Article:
To really get the benefit of the pretty, faithfully French bistro Bouchon, try to arrange for a new lover to have recently entered your life. Preferably, he's adept at ordering wine in French and knows the difference between an Umami and a Kumamoto oyster. If he's a little late, go ahead and order a flute of champagne and sit at the bar flashing a bit of leg and leafing through Le Figaro. Flirt with the bartender until he arrives and the waiter leads the two of you to a secluded table, where you'll share tastes of shellfish, charcuterie and bites of steak and frites before ending with a sensuously oozing cheese plate, and maybe hopping over to the Montage Hotel for the rest of the afternoon. OK, now that I've got that over with, here's what my meal was actually like. I was looking forward to a birthday lunch at Bouchon, especially after I was lucky enough to be invited to the lavish opening party where I sampled oysters and foie gras, hung out in the kitchen with the head pastry chef and baked my own baguette. Of course, it's a whole different kettle of mussels when it's on your own dime (or even your friends' dime.) Kathy took some time to look over the brief wine list, and we chose a French rose for a rare boozy lunch. It was rainy and I was threatening to come down with a cold, so we started with carrot ginger soup. The thick soup was perfectly smooth and buttery, but lacked any discernable ginger taste and could have maybe used an acidic note to elevate it beyond haute baby food. A simple salad with warm goat cheese was correct, as they say in France, with fresh, flavorful lettuce and a perfectly salted viniagrette. Usually we tend to order fish to share, but trout with almonds sounded too old-school, tuna nicoise sounded too cold on a damp day and Kathy had eaten salmon the night before, so we ended up choosing poulet a la grand-mere. Half of a good quality, teen-ager sized chicken was plenty to share, with purple potatoes and lardons upping the ante in the savory jus that was just a touch undersalted (other bloggers have called it totally oversalted -- guess they're working to get it just right). My favorite part of the meal was actually a side dish of Brussels sprouts with bacon and salted capers, which packed a great contrast of lightly bitter roasted sprouts with salty bacon and capers, all happily swimming in a small pool of beurre noisette. Actually, I'd like a small pool of beurre noisette to swim in instead of a jacuzzi, if that could be arranged.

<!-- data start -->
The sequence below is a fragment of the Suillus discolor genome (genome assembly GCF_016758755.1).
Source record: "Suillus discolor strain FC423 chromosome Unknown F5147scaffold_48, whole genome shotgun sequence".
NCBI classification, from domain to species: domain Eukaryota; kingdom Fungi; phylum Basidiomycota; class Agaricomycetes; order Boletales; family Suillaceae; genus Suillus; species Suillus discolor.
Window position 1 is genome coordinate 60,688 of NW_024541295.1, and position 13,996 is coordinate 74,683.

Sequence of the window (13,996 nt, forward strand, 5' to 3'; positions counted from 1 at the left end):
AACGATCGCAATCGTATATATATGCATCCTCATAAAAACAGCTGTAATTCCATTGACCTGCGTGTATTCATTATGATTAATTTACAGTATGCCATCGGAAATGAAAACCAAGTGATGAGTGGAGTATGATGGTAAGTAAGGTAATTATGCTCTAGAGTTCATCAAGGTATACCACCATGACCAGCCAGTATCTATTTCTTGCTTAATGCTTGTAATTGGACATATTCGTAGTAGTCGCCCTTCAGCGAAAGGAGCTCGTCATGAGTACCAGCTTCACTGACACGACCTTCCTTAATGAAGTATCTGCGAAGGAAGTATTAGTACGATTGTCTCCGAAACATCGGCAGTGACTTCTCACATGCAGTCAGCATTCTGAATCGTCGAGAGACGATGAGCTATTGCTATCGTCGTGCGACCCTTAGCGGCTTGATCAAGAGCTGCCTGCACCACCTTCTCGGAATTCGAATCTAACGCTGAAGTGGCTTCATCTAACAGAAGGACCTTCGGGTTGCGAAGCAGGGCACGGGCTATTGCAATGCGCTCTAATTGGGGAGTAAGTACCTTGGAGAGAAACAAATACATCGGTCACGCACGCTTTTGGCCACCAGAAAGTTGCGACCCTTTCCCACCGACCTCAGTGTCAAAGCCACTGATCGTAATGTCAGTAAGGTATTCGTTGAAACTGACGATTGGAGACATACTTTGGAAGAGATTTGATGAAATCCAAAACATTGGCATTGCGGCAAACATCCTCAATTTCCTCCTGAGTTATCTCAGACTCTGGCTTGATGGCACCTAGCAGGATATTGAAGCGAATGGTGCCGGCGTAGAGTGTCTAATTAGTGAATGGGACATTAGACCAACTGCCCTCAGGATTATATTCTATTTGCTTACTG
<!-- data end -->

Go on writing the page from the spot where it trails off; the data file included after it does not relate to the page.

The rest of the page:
This was a pretty modest lunch, but still ran to $100. Service was extremely attentive and professional, which is really refreshing. The bistro cooking at Bouchon is competent and satisfying, but the menu isn't all that exciting. It's a lovely, airy fin de siecle room, but with paper tablecloths, bread placed right on the table, brown paper menus and chunky carafes of wine, it's not a fine dining place, despite the prices.
None of this will be news to people who have eaten at Thomas Keller's other Bouchons, and the ladies of Beverly Hills can always use a new lunch spot. It's a pleasant spot if you've got the blé...now if they'd only finalize plans for the bakery. In the meantime, the downstairs bar should be open very soon if you just want to pop in for that flute of champagne and a few nibbles.
"Haute baby food." Perfect way to put it, Pat.
Am I the only blogger with zero interest in dining at Bouchon? It sure feels that way ;-) I'll probably change my mind once the bakery opens it doors!
wow it looks just like the one in vegas. i'm excited to eat there.
I enjoyed my meal there but must chime in: my chicken was so utterly oversalted! (this is coming from a salt freak, too)
Still? A great meal.
Thanks for the review! I've been wanting to try the one in Yountville, so it's good to have another option. Always a good excuse to take a Vegas trip as well, I suppose...
Damn, I should've had the Bouchon Brussels sprouts.
$100 for lunch is pretty extreme, but if you're going to go all out, it might as well be on your birthday. The chicken sure looks good.
Good review, but Bouchon is not a bistro. A bouchon is a restaurant serving traditional dishes in Lyon. More appropriately, Bouchon is closer to a brasserie - slightly upscale, serving a fixed menu of classic dishes à la carte - than a bistro, which is traditionally smaller and cheaper, and typically offers a limited, menu (often prix fixe) that changes daily.
My feelings on Bouchon are:
1. Expected more from Thomas -is average, boring ok from the best chef in America
2. Bouchon has very little soul, needs a bit of Baltazar and La Coupole
3. Wolfgang must be relieved
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